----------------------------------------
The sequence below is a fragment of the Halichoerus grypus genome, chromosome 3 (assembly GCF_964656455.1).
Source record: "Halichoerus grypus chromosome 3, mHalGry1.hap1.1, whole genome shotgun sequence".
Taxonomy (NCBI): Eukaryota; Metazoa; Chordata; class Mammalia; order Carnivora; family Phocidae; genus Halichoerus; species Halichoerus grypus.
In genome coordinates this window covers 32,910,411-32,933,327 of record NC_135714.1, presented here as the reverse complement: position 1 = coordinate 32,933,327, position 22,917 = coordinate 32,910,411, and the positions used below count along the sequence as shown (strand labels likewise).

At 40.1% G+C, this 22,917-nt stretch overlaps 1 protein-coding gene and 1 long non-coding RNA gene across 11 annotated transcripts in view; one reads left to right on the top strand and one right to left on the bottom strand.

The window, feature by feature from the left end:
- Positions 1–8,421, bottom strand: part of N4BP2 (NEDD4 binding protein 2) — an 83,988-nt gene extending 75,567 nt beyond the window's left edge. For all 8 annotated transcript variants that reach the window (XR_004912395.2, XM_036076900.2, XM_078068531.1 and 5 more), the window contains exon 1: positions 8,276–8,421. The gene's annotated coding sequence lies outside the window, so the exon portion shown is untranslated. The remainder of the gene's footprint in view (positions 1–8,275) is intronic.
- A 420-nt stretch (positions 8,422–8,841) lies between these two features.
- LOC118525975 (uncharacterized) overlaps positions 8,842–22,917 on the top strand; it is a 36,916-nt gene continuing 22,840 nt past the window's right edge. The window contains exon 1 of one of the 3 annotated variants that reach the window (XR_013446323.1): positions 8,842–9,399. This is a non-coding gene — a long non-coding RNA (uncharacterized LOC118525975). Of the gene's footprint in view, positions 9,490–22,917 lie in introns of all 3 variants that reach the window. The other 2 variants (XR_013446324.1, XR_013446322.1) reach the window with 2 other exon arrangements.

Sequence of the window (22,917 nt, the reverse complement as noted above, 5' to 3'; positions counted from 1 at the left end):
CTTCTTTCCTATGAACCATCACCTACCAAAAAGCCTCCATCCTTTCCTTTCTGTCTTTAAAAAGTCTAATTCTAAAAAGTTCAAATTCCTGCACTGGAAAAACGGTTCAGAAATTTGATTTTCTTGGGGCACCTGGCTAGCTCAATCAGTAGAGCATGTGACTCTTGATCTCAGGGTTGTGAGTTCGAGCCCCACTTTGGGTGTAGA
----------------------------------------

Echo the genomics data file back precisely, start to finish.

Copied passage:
The sequence below is a fragment of the Halichoerus grypus genome, chromosome 3 (assembly GCF_964656455.1).
Source record: "Halichoerus grypus chromosome 3, mHalGry1.hap1.1, whole genome shotgun sequence".
Taxonomy (NCBI): Eukaryota; Metazoa; Chordata; class Mammalia; order Carnivora; family Phocidae; genus Halichoerus; species Halichoerus grypus.
In genome coordinates this window covers 32,910,411-32,933,327 of record NC_135714.1, presented here as the reverse complement: position 1 = coordinate 32,933,327, position 22,917 = coordinate 32,910,411, and the positions used below count along the sequence as shown (strand labels likewise).

At 40.1% G+C, this 22,917-nt stretch overlaps 1 protein-coding gene and 1 long non-coding RNA gene across 11 annotated transcripts in view; one reads left to right on the top strand and one right to left on the bottom strand.

The window, feature by feature from the left end:
- Positions 1–8,421, bottom strand: part of N4BP2 (NEDD4 binding protein 2) — an 83,988-nt gene extending 75,567 nt beyond the window's left edge. For all 8 annotated transcript variants that reach the window (XR_004912395.2, XM_036076900.2, XM_078068531.1 and 5 more), the window contains exon 1: positions 8,276–8,421. The gene's annotated coding sequence lies outside the window, so the exon portion shown is untranslated. The remainder of the gene's footprint in view (positions 1–8,275) is intronic.
- A 420-nt stretch (positions 8,422–8,841) lies between these two features.
- LOC118525975 (uncharacterized) overlaps positions 8,842–22,917 on the top strand; it is a 36,916-nt gene continuing 22,840 nt past the window's right edge. The window contains exon 1 of one of the 3 annotated variants that reach the window (XR_013446323.1): positions 8,842–9,399. This is a non-coding gene — a long non-coding RNA (uncharacterized LOC118525975). Of the gene's footprint in view, positions 9,490–22,917 lie in introns of all 3 variants that reach the window. The other 2 variants (XR_013446324.1, XR_013446322.1) reach the window with 2 other exon arrangements.

Sequence of the window (22,917 nt, the reverse complement as noted above, 5' to 3'; positions counted from 1 at the left end):
CTTCTTTCCTATGAACCATCACCTACCAAAAAGCCTCCATCCTTTCCTTTCTGTCTTTAAAAAGTCTAATTCTAAAAAGTTCAAATTCCTGCACTGGAAAAACGGTTCAGAAATTTGATTTTCTTGGGGCACCTGGCTAGCTCAATCAGTAGAGCATGTGACTCTTGATCTCAGGGTTGTGAGTTCGAGCCCCACTTTGGGTGTAGA